27 January 2013

DSM-5 Worse Than DSM-IV In Field Trials

The latest edition of the standard diagnostic manual for psychiatric disorders has been tested in a round of field trials to see if different psychiatrists can produce consistent results when using it.  The results of those trials is the discovery that the already controversial DSM-5 is producing far less consistent diagnoses than the previous two versions did in their field trials.  Even the DSM authors' self-assessment is downbeat.   And, this is despite greatly lowering the standards for reliability that were deemed acceptable.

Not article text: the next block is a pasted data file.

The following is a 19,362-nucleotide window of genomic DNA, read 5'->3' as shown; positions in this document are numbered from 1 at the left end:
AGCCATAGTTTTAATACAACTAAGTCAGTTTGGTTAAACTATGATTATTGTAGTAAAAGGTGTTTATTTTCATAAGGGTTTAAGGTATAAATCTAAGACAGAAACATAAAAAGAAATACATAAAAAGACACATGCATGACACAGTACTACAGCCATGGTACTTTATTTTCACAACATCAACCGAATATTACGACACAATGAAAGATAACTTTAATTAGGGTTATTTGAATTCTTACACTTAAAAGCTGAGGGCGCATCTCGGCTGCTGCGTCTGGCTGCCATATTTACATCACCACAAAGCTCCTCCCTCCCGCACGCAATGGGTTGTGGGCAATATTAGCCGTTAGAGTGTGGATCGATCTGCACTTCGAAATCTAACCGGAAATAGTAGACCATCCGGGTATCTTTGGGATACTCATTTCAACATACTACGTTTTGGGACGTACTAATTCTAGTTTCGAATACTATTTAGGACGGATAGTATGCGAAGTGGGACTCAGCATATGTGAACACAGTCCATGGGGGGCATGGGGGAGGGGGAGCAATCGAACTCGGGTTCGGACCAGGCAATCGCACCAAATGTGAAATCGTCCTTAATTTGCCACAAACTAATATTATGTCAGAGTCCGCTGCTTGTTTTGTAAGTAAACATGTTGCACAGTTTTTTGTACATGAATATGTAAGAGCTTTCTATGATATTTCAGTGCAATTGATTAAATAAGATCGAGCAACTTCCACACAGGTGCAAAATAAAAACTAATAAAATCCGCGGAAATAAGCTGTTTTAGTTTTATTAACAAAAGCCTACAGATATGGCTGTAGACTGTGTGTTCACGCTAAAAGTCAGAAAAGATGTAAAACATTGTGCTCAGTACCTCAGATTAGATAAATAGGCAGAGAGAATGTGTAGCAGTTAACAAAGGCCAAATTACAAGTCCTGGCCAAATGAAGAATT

A few conditions are consistently diagnosed in the new manual, for example, PTSD, autism and ADHD.  But, the diagnostic reliability of very common conditions, such as depression, generalized anxiety disorder, obsessive compulsive disorder, and antisocial personality disorder, for example, are all very low.  The new mixed anxiety-depression disorder diagnostic reliability rating in essentially equivalent to random chance.

All of this is very, very bad for psychiatry as a profession and suggests that the results of the DSM-5 process should be mostly scrapped.

No comments: